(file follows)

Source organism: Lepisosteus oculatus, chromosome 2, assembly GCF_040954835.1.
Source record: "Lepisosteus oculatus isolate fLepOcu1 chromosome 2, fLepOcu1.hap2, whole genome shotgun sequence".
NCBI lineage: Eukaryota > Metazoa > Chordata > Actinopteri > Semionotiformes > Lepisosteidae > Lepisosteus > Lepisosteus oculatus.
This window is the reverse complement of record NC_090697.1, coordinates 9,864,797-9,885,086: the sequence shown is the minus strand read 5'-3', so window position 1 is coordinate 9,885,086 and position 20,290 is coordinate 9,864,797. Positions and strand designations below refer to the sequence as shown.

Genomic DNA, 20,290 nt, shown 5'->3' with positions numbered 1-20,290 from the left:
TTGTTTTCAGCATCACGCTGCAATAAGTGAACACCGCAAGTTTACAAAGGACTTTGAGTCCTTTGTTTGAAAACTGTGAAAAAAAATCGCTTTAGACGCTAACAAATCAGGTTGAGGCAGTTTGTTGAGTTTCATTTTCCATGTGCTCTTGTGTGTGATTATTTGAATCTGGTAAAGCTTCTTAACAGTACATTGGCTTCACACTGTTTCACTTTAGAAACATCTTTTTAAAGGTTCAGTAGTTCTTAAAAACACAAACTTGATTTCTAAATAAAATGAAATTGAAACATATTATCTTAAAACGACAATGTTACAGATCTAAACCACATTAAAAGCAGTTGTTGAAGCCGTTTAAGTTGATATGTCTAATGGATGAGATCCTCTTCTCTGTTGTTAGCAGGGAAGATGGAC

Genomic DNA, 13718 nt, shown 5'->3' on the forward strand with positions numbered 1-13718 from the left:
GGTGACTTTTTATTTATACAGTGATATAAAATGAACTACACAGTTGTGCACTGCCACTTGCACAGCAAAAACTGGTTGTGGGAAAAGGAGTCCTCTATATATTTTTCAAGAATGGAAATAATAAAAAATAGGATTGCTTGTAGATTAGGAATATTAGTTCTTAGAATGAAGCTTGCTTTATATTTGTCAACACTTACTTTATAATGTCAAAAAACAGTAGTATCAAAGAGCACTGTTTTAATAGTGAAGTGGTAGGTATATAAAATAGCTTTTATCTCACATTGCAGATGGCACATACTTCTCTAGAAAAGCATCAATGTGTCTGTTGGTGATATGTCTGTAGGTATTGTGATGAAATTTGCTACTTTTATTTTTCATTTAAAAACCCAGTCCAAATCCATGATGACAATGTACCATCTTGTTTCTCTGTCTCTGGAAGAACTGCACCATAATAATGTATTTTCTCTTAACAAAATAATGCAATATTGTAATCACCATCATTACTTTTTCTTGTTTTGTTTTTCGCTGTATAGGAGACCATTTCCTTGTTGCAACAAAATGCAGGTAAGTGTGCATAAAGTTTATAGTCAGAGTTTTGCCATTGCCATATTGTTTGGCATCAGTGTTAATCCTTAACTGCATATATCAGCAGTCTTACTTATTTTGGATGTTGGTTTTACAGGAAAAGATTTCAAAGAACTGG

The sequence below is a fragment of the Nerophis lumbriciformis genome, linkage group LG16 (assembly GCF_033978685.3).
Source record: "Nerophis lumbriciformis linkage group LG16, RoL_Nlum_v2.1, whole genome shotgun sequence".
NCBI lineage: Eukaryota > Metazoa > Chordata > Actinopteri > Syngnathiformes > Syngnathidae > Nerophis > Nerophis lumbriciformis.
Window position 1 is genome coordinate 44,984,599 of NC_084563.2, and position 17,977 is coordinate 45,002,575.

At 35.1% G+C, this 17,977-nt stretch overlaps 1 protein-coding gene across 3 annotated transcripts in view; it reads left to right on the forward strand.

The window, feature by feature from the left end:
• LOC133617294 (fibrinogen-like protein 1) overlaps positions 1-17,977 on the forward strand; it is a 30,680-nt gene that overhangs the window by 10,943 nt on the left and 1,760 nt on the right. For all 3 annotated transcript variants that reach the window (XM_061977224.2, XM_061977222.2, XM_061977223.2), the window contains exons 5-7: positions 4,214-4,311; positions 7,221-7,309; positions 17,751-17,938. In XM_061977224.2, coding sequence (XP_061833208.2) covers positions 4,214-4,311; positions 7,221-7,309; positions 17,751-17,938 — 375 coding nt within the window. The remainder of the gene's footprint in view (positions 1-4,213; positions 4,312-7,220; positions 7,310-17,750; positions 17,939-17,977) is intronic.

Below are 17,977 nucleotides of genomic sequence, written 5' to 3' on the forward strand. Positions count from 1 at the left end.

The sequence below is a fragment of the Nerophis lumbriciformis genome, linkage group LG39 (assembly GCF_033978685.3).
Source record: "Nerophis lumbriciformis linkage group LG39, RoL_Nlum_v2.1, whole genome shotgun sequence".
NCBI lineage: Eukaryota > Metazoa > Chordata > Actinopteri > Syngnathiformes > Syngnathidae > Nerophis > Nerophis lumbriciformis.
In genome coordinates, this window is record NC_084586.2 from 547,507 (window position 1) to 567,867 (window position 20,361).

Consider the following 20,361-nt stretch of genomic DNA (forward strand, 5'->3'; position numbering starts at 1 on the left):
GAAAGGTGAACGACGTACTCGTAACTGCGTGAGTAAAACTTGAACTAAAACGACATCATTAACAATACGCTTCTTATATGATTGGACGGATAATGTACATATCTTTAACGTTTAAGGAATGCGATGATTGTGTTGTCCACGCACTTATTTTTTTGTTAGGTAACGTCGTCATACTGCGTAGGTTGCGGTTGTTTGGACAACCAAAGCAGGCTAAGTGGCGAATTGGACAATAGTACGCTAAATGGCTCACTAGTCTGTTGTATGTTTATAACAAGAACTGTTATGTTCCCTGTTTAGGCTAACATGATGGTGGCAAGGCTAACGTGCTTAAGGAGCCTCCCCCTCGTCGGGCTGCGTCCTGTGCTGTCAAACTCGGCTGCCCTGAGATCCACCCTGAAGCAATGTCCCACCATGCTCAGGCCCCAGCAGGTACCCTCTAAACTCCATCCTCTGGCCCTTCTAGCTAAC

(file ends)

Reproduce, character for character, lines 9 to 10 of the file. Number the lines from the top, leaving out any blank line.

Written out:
The sequence below is a fragment of the Nerophis lumbriciformis genome, linkage group LG16 (assembly GCF_033978685.3).
Source record: "Nerophis lumbriciformis linkage group LG16, RoL_Nlum_v2.1, whole genome shotgun sequence".